Lisa Rossi May 20, 2011 at 06:07 PM
Thanks, Tom. I will definitely be following your posts on HoCo Rising about your experience on the CA. Thanks again for sharing your thoughts.
Brian Hooks (Editor) May 20, 2011 at 06:39 PM
I wasn't asserting that you should be holding yourself to the same standard as a journalist, I was simply pointing to the fact that such instances are becoming more and more frequent as the boundaries defining journalists and bloggers are graying. Like I said, I don't know the dynamics of the meetings, and I can't decipher the exact nature of the exchange, but I also don't necessarily buy the idea that "Privacy does not exist outside of your inner thoughts and feelings." Personal email has been defined in U.S. precedent as providing a "reasonable expectation of privacy." I would bet a judge would say the same about a text message. BUT considering the real exchange was neither of these, and she knew she was in hearing distance of you, I'd say you're perfectly justified. It would be awfully hard to prove a "reasonable" expectation of privacy, in this case. I just find this topic to be a new a new, interesting and important point of discussion.
Tom (HCR) May 20, 2011 at 06:51 PM
Brian, I'm sure you are aware that the "reasonable expectation of privacy" has been repeatedly narrowed throughout the years and that even the contents of an individual's trash have been found to be outside of what is protected. Moreover, that expectation relates to criminal investigations, not journalism. The idea that the protections under criminal procedure are also extended to what can be covered in our newspaper is incorrect and would be quite damaging to our public discourse. I'm sure a quick Google search would show that e-mails, text messages, and pinkie-sworn secrets have all found themselves into the most prestigious of newspapers (ok, maybe not the latter). Also, I think you may have taken my quote out of context. I said that when you are sitting in an open meeting as a public official/representative, "Privacy does not exist outside of your inner thoughts and feelings." That is much different than how you implied in your response.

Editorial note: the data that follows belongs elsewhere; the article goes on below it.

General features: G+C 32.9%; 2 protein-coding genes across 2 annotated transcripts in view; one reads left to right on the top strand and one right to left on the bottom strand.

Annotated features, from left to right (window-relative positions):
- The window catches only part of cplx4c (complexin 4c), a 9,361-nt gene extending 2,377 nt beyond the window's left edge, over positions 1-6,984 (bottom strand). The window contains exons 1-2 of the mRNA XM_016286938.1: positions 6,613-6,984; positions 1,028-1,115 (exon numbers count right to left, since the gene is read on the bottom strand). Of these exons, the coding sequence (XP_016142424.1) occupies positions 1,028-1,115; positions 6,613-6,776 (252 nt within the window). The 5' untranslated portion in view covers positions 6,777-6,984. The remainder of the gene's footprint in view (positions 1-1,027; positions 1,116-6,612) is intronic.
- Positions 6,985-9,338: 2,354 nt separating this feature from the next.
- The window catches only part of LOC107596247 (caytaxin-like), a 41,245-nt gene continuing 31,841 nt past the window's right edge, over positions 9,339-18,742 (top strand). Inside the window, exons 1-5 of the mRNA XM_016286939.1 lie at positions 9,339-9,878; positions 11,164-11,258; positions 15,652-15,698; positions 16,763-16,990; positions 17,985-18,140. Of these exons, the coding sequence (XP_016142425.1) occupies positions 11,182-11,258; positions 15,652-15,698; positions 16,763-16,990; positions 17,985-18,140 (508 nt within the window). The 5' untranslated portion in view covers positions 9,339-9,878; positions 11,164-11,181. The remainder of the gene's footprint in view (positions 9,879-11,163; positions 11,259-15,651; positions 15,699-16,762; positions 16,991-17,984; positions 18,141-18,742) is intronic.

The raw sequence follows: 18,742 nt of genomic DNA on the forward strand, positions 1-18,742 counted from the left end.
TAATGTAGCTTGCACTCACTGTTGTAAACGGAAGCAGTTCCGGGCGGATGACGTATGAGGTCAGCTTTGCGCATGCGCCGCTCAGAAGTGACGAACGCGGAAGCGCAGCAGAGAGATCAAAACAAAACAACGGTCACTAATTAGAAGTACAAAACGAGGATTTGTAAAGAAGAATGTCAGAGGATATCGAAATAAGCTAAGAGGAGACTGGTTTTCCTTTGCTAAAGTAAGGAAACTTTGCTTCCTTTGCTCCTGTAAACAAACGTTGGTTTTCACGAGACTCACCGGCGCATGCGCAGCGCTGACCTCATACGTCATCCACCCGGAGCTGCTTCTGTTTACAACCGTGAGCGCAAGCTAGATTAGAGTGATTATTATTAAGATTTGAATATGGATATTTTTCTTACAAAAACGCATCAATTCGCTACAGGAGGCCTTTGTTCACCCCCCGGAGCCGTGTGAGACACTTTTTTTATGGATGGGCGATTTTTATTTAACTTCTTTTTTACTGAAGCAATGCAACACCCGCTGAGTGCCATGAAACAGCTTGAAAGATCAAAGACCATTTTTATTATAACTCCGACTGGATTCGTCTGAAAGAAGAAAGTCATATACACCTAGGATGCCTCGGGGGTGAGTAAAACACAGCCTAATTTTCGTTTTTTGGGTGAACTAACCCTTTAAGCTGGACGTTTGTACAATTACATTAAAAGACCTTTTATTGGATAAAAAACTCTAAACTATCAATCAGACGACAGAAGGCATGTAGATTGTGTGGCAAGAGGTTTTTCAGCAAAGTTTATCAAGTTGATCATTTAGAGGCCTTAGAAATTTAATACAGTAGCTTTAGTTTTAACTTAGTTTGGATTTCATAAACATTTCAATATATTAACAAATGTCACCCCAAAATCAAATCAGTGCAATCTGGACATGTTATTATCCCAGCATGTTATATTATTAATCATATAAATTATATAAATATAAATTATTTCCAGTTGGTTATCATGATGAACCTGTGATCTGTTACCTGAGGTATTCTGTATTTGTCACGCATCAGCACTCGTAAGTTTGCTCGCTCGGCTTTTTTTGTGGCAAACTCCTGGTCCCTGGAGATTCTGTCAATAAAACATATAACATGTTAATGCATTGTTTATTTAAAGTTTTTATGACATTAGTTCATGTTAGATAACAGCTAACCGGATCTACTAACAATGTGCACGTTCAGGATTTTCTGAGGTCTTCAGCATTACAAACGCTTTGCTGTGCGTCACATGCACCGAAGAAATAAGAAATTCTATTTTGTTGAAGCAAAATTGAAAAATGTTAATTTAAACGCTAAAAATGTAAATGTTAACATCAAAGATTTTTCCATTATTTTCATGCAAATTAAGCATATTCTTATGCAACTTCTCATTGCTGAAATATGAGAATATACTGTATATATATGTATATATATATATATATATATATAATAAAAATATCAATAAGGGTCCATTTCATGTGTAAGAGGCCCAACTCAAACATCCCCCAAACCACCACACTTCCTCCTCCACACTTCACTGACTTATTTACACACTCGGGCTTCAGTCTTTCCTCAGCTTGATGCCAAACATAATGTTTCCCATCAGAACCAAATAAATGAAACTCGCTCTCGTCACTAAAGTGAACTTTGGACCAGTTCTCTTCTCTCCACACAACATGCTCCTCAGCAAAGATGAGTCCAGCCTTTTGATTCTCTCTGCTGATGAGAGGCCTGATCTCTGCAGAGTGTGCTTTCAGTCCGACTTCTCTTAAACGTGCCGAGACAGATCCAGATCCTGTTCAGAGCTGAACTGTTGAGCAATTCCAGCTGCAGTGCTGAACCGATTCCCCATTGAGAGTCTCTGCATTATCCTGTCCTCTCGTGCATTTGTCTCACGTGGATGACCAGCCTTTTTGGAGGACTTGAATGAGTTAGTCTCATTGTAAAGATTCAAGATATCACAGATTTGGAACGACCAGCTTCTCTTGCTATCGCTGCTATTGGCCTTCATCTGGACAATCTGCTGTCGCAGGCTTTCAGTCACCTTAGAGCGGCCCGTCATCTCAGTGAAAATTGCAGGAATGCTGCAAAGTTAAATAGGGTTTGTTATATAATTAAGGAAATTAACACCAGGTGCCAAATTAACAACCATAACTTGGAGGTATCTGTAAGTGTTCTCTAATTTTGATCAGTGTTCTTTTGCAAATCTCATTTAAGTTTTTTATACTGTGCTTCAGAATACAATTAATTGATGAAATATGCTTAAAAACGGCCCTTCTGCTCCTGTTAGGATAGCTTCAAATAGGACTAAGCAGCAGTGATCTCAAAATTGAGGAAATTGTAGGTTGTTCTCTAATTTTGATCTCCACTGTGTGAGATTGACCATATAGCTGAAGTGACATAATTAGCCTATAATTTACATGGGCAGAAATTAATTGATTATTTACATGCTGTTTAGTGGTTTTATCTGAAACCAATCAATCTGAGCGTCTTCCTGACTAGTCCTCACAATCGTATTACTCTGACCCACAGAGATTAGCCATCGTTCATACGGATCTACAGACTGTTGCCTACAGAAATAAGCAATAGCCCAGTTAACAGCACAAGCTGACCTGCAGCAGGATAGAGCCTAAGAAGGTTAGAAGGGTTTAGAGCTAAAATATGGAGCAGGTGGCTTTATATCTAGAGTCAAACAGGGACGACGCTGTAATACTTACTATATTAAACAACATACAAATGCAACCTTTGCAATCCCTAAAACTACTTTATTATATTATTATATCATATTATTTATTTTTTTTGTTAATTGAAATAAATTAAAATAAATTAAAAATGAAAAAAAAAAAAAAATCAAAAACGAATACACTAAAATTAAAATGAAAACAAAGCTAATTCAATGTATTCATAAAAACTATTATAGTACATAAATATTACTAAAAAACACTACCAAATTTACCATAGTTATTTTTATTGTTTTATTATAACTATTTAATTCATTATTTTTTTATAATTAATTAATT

Tom (HCR) May 20, 2011 at 06:54 PM
I stand corrected. It looks like there is a privacy standard for journalists and not just related to criminal procedure, but I think it is much more narrow than the one applied in criminal cases.
Jessie at CA May 20, 2011 at 08:01 PM